The Millennium Tower’s individual and corporate developers and managers asked a San Francisco judge Thursday to end claims against them brought by residents who bought units in the building that is now sinking, saying the residents couldn’t prove marketing materials had defrauded or misled them about the building’s tilting woes.
A California federal judge appeared open Thursday to certifying a class of Procter & Gamble Co. consumers in their suit alleging the company falsely advertises its bathroom wipes as being flushable, rejecting P&G’s argument that “flushable” is open to different interpretations and noting that it’s a “pretty basic concept.”
P.C. Richard and a consumer agreed Thursday to dismiss a putative class action against the retailer in New Jersey federal court, after telling a judge this week that the parties had reached a tentative deal over claims the company unlawfully printed credit or debit card expiration dates on sales receipts.
Mortgage servicer Ocwen Financial Corp. announced in a filing with the U.S. Securities and Exchange Commission on Thursday that it has reached a $56 million settlement with a proposed class of investors to resolve claims it issued false and misleading statements about its federal rules compliance.
A Russian man was sentenced to five years in prison Wednesday in Georgia federal court for his part in the development and distribution of malicious Citadel malware that infected 11 million computers worldwide and caused $500 million in losses.
A class member told the Eighth Circuit on Wednesday that the panel was wrong to uphold a ruling that approved a $32 million settlement between Blue Buffalo Co. Ltd. and a class of consumers in a pet food false advertising suit, urging the court to grant his request for an en banc rehearing.
The U.S. Department of Justice on Thursday told a D.C. federal judge that it wants to cut a $3 million environmental project from an already-proposed settlement with Harley-Davidson Inc. over allegations that the company used engine emission cheat devices, in order to comply with new DOJ policy.
Abbott Laboratories and a Florida pharmacy have agreed to settle a suit accusing the pharmacy of selling “gray market” versions of the drugmaker's diabetes test strips, with the companies on Thursday asking a New York federal court to enter a permanent injunction blocking the pharmacy from selling unauthorized products.
The Pennsylvania Office of Attorney General announced on Thursday that it was bringing on board a former Reed Smith LLP attorney to head up a newly minted consumer financial protection unit.
Comcast asked an Illinois federal judge to toss a proposed class action that alleged the cable giant collected a deposit in lieu of a credit check but ran a check anyway, arguing that a written contract permitted the check regardless of any alleged oral agreement to avoid one.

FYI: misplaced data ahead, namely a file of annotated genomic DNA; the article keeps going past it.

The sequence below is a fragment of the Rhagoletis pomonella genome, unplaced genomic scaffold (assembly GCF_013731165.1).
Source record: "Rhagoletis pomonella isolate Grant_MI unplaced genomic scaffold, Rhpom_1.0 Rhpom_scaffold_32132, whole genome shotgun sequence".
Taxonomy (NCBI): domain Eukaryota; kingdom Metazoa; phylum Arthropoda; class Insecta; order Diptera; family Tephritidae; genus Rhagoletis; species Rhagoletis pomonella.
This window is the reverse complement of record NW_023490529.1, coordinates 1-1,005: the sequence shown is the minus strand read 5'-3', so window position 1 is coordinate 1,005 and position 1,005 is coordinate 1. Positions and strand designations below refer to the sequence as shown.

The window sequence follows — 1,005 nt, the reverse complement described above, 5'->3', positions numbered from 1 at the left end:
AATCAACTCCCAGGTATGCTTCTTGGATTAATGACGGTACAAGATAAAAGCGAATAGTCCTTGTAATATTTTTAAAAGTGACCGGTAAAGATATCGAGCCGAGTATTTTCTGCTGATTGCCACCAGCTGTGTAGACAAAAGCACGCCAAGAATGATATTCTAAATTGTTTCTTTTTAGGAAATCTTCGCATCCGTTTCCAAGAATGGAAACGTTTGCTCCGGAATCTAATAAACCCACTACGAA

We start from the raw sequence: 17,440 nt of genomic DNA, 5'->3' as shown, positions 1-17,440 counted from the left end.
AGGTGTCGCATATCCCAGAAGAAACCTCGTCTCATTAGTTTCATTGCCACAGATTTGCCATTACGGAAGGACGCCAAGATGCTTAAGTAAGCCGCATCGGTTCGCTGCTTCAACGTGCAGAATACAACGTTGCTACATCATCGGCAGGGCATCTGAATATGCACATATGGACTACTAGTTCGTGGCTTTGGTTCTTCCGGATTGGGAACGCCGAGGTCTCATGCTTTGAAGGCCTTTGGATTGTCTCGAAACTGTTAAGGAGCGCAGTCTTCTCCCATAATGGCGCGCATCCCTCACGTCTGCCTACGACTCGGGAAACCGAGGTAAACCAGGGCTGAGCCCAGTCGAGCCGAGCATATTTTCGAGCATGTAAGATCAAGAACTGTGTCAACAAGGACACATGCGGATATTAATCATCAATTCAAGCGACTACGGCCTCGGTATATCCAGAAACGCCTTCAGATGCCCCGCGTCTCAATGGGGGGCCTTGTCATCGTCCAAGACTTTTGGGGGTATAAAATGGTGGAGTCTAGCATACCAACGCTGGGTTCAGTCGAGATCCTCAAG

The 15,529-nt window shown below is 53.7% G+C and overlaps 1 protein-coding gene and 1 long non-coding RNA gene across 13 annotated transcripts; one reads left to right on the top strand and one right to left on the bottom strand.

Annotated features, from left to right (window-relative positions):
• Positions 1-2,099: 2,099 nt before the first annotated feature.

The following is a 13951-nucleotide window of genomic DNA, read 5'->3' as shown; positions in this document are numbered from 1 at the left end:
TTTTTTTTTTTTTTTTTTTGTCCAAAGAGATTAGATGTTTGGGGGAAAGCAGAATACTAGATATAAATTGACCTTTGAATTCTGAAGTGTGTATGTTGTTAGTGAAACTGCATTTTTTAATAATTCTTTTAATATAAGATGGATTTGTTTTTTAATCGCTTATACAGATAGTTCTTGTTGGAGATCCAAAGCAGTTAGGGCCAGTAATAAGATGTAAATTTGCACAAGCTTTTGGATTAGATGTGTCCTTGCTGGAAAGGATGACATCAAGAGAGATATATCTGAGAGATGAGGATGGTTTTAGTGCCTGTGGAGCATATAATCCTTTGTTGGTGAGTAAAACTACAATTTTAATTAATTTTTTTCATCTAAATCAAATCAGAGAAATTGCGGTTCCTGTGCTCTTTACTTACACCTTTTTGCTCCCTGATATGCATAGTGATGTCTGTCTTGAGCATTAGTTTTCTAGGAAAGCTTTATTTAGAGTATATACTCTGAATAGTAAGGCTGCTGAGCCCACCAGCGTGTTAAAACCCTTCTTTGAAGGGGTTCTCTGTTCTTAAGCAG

Dish Network LLC continued to fight a treble damages order of up to $61 million in a suit accusing one of its marketers of making illegal telemarketing calls, telling a North Carolina federal court Wednesday that the award is excessive and that the suit should be tossed as many of the claims were already litigated in a separate Illinois suit.
A Manhattan federal judge told Trader Joe's Co. on Thursday not to bother filing a dismissal bid, after would-be classes of cheated condiment connoisseurs in New York and California said tests prove the grocery giant sold imported truffle-flavored olive oil that contains no "black truffle whatsoever."
Congressional Republicans on Thursday made their first move to eliminate a Consumer Financial Protection Bureau rule that stops companies from putting class action bans in their arbitration clauses and makes it easier for consumers to sue banks, credit card firms, payday lenders and other service providers.
The Senate banking committee on Wednesday said it would hold confirmation hearings next week for nominees to fill two key bank regulatory positions and hasten the pace of the Trump administration’s planned rollback of bank rules.
More fans suing the Rams NFL team over its move to Los Angeles on Tuesday urged a Missouri federal court not to pause two of the consolidated suits pending arbitration in the team’s dispute with a local convention center.
Bondholders can continue to bring a putative class action against Volkswagen alleging inflated bond values caused by the 2015 diesel emissions scandal, a California federal judge ruled Wednesday, though he trimmed some claims against corporate and individual defendants.